because it is sick and it would cry
all the time while I was out working.
"Then this morning Mr Bright
"Is that the first time you have
seen him since he toia-you he would
not pay your rent and" you would
have to go to the. 'Home" for' the
Friendless or they would do nothing
for you?" ' .
"Yes, but they are so busy. Why,
people go there for work and they
can't give them any work. And he
said he's going, to move us out of
"How did he come to change his
mind about sending you to the Home
for the Friendless?" I asked.
"Well, he saw the Sister from St
Mary's and I told her I just wouldn't
go to the Home for the Friendless.
He came this morning and he said
he had seen the sister, and he said
he guessed after all it wouldn't be
such a good plan to send me to the
Home for the Friendless, but he said
he wouldn't pay my rent here. He
said this isn't a- fit place for us."
She paused. She was so very anx
ious, now thaf Mr. Bright is not going
to separate the family, to be fair to
"Of course, since the basement is
not a fit place for you and the chil
dren, Mr. Bright won't move you in
to another basement," I suggested.
. "No, I guess not. But he said' you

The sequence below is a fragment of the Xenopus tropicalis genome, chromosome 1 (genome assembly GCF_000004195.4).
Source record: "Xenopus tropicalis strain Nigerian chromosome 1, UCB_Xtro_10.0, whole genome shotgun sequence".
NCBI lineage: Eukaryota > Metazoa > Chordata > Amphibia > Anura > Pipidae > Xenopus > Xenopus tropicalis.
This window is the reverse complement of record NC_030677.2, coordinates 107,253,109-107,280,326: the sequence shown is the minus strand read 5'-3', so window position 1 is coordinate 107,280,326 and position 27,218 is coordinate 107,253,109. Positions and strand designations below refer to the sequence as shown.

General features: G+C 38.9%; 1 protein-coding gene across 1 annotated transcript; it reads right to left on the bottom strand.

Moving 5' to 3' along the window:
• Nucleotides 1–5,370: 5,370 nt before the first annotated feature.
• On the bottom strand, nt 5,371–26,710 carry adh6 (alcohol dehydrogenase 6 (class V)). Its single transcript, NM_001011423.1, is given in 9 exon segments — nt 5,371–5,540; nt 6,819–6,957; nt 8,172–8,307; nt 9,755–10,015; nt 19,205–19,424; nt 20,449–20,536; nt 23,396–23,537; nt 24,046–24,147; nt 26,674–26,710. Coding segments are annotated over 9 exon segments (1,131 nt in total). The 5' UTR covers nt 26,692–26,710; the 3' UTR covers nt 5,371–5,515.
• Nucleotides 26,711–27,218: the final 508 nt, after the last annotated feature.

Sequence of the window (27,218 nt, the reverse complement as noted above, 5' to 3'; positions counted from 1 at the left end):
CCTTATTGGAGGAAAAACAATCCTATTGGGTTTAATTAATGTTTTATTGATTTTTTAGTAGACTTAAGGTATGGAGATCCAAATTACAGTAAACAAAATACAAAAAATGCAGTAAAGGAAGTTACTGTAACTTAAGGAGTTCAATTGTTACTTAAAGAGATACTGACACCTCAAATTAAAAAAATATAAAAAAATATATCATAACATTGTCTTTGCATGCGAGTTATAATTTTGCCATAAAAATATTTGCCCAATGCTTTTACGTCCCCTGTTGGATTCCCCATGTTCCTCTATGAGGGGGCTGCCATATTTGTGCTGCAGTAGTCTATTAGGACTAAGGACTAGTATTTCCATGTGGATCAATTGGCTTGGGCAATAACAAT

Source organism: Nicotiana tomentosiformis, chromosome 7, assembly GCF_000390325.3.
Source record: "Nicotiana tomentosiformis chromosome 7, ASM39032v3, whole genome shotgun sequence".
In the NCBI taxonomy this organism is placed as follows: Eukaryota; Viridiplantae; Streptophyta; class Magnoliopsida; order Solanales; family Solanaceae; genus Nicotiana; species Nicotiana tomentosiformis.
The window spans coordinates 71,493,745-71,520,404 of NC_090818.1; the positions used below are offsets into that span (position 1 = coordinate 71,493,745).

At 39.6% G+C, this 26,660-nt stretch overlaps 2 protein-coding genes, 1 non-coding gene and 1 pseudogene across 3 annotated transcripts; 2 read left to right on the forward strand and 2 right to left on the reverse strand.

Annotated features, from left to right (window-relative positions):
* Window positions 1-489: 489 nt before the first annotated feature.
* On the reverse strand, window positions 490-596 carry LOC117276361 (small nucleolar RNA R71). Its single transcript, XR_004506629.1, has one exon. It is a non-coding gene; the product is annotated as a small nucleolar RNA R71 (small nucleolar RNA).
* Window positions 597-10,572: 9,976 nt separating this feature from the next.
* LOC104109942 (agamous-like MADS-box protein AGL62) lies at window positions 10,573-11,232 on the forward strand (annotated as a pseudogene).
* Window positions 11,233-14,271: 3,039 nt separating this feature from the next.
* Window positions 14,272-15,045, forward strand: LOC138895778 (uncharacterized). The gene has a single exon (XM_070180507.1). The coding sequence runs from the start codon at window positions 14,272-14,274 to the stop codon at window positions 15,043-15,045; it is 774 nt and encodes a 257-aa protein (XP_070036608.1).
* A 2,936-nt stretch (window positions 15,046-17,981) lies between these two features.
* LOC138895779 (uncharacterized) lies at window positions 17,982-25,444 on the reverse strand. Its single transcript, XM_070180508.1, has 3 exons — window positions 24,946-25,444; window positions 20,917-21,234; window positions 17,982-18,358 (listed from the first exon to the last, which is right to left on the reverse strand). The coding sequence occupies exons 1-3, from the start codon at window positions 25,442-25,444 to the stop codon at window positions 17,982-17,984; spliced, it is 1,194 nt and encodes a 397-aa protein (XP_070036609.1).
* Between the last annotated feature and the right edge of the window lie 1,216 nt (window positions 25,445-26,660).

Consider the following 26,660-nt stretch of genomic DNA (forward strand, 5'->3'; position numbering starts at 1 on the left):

can get such nice flats for $10." .
Perhaps I looked sort of skeptical,
that sentence is' very familier to me
tripping from the tongues of the U. C.
rehabilitators so she hastened:
"Well, you- can get pretty nice
"How much do you pay here?" I
"Ten dollars a month, and we just
have three rooms, this one and two
little bedrooms, and stove heat."
I didn't bother telling her that $10
flats were pretty much alike, because
it would be a pity to. discourage her
bright hopes, but I asked instcui
"Did Mr. Bright sdy tne United Chan
ties would pay your rent in this lovely
$10 flat they will move you to?"
"Why no he didn't say that."
"Did he say that he would pay up
the money you owe your present
"No, he didn't say he would. He
said he wouldn't pay the rent here for
us to stay here. But I guess he'll
have to pay it here if we move, be
cause I haven't any money."
And further questioning brought'
out the fact that so far as Mr. Bright
and the West Side branch of the U.
C. knew or cared to know, Mrs. Kath
eririe Sims, her two little daughters
and the "laughy" baby might have
suffered from hunger and cold for a
whole week, had she not gone to the
county for aid.
The machinery of the TJ. "C.
squeaks pretty badly, doesn't it?
MOVIE PEOPLE START WAR '
A .war on Major Funkhouser, sec
ond deputy supt. of police, will be
started by the Amusement Protec
tive League, an association of
film manufacturers, exhibitors and
While the principal object of or
ganizing was to fight the new police
man, whom they say is unfair, they
will also oppose all other-officeholders
who appear to be discriminating
against the movies.
Jgy Raj been putHon hero
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